The Elzévir Apartment Newsletter

About bill

You may have already seen some of his black and white photographs in the AFSF's corridors and staircase. Bill speaks fluent French and visits Paris at least twice a year, and he has been a regular student of the Alliance Française de San Francisco for almost 20 years. It is a pleasure to share some news about his last trip to Paris with you!

Bill was introduced to silver halide photography by his father. He began to learn the art of photography at Eastman Kodak, where he worked as a photographic engineer. He first visited Paris in 1982, and he became a Kodak expatriate in Paris from 1995 to 1999.

A few months after our April trip, Bill returned to Paris for three weeks in Paris, as we eventually work our way to 4-6 week visits every few months.  In August, Paris was “bondé” with tourists in the central arrondissements but with no one in the outer areas. Given the high temperatures on a few of those days, the A/C in the apartment was essential, especially during the afternoons when it was warmest outside. 

With the gorgeous weather, it was the perfect time to reboot my use of the public bikes, and I tried both the Velib and Lime bikes. Velib is the city system with its own bike racks, while Lime (Uber) bikes can be found in the regular bike racks. For the Velib, you can get a subscription online ( that ranges from codes you use each time you ride to a card you can “tap” to take a bike. One tip (yes, I should have read the manual) is that that you can change the power on the electric bikes from low to high by pressing 1-2-3 which was not evident on my first ride and I rode almost 40 minutes at “1”.    Also, I tried the Lime bikes using the Uber app. Overall the Velib is a bit cheaper (expect to spend 1 euro for a regular bike and 3 euros for an electric bike for a typical ride under 30 minutes), but the Lime bikes were a bit more powerful. Heading up to Belleville, for example, is a bit better with the Lime bikes but shorter trips would be more costly. Longer trips (more than 40 minutes) were a bit cheaper with the Lime bikes. In any case, I (re)found that the bikes were a bit faster than the bus/metros and got some exercise to boot.

Among my bike adventures was a trip to the Tuileries Tunnel which is an old auto tunnel along the Seine (right next to the Tuileries) that was closed many years ago and this year the city turned it into a street art exhibit. In the tunnel, there is both a pedestrian route and a bike route. Along the walls there was range of street art – some good, some bad – but a perfectly cool place to visit on a hot day.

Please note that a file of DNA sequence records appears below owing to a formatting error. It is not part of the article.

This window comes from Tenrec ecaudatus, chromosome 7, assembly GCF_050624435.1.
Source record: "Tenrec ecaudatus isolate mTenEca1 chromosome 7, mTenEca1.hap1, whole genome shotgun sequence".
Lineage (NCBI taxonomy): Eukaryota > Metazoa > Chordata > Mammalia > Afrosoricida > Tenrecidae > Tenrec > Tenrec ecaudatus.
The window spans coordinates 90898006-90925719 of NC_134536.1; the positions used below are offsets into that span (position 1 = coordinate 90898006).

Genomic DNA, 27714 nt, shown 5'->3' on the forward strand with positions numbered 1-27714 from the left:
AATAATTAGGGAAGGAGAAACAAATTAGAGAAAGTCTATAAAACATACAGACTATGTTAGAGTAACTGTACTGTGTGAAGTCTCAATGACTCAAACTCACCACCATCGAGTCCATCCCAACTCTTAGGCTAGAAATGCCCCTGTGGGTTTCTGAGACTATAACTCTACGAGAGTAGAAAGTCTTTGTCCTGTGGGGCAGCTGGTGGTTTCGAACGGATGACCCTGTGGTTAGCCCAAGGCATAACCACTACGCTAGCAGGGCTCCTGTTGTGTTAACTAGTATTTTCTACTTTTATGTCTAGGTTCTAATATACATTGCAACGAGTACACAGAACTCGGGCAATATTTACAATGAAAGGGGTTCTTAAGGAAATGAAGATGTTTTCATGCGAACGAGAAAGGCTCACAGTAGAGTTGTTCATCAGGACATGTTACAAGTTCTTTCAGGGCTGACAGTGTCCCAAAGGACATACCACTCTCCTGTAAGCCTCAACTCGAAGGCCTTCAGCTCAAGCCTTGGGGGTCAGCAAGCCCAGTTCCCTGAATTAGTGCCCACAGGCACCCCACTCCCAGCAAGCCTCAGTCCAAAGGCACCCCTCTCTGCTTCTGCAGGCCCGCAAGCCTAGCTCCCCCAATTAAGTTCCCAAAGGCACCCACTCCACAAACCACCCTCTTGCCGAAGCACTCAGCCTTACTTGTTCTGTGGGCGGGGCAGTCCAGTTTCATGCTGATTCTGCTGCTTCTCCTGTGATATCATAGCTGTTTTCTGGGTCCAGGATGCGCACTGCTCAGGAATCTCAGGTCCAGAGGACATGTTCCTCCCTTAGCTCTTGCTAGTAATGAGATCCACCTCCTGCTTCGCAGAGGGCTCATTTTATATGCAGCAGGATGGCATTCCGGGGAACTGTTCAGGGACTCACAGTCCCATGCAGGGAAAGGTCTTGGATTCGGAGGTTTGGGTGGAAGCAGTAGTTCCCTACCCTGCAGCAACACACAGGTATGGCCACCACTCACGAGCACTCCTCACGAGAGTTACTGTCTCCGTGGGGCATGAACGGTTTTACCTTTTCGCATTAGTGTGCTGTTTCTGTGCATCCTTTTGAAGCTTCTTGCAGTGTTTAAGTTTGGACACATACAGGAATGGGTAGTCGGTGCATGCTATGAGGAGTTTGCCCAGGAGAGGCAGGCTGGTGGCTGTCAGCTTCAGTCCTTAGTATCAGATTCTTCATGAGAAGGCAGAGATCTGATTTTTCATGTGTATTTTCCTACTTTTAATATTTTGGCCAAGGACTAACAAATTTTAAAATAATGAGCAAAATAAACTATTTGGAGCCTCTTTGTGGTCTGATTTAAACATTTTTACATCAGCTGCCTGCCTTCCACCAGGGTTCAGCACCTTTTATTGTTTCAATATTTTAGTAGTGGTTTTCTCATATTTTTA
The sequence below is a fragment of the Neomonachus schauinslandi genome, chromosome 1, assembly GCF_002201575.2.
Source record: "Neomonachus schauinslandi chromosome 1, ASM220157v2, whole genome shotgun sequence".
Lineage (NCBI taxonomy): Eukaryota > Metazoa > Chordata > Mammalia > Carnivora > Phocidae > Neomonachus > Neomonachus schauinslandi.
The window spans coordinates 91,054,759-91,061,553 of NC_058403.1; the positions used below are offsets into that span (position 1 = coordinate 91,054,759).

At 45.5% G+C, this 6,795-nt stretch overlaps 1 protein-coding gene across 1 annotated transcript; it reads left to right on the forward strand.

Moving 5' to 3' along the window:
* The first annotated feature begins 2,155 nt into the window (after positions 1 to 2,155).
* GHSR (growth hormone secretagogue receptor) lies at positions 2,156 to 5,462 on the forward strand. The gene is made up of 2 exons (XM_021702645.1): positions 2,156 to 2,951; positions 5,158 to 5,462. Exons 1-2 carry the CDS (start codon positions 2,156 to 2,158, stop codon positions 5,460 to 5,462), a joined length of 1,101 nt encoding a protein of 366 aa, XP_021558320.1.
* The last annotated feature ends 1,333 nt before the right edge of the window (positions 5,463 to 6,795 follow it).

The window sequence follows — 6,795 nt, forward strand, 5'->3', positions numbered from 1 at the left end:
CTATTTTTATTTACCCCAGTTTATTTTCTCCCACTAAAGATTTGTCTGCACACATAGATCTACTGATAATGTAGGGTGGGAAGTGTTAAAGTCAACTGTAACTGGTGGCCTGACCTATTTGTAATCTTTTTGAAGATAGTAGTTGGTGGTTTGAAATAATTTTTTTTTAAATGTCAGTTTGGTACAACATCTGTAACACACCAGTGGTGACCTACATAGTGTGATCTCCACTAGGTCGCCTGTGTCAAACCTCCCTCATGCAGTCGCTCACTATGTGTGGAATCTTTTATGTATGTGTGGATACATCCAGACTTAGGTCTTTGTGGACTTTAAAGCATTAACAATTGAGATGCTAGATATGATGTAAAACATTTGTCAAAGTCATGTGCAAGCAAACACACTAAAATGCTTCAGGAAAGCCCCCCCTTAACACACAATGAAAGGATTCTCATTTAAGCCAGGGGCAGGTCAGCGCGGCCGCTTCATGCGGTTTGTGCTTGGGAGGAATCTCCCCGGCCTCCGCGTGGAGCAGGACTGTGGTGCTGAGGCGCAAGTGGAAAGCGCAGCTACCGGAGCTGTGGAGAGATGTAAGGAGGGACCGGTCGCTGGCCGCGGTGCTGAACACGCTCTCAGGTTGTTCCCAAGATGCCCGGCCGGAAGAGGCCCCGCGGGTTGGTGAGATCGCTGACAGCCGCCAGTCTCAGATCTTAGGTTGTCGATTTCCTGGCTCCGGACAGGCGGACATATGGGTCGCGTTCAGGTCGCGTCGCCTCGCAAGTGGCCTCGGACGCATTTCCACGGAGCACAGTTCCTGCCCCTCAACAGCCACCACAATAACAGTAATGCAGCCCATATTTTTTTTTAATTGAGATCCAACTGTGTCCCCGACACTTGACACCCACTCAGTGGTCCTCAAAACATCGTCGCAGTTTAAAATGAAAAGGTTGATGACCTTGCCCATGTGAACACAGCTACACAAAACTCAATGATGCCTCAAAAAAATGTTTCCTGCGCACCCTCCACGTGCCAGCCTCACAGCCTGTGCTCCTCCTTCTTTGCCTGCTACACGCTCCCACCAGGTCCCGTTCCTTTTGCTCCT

The road along the Seine is all pedestrian now and an ideal place to wander and enjoy the beauty of Paris. There are typically some street musicians but this time I stumbled across two bands that were totally impressive. One played a fun type of music which I haven’t found the name for and the second was an excellent jazz rock band. They were so good everyone was compelled to give them money. Listening to them play while the sun sets was a great meditative experience right before my conference calls with the US began.

Another thing I rebooted was going to Terrence Gelenter’s ( Sunday get-together at La Coupole at 10:30 am. A good chance to meet other francophiles from various parts of the world to chat, enjoy some coffee/tea and make some new friends. Terrence is originally from Mill Valley near SF (and NYC before that) and moved to Paris 18+ years ago to begin his new chapter in life.  He organizes get-togethers, evening crooning at a hotel and tours in Paris. If you’re in Paris for a few weeks, it could provide a good opportunity to orient yourself and meet other people.
On this trip I met Scott Talan who works on personal branding and teaches at American University in Washington, and we shared some beers at the BrewDog one day.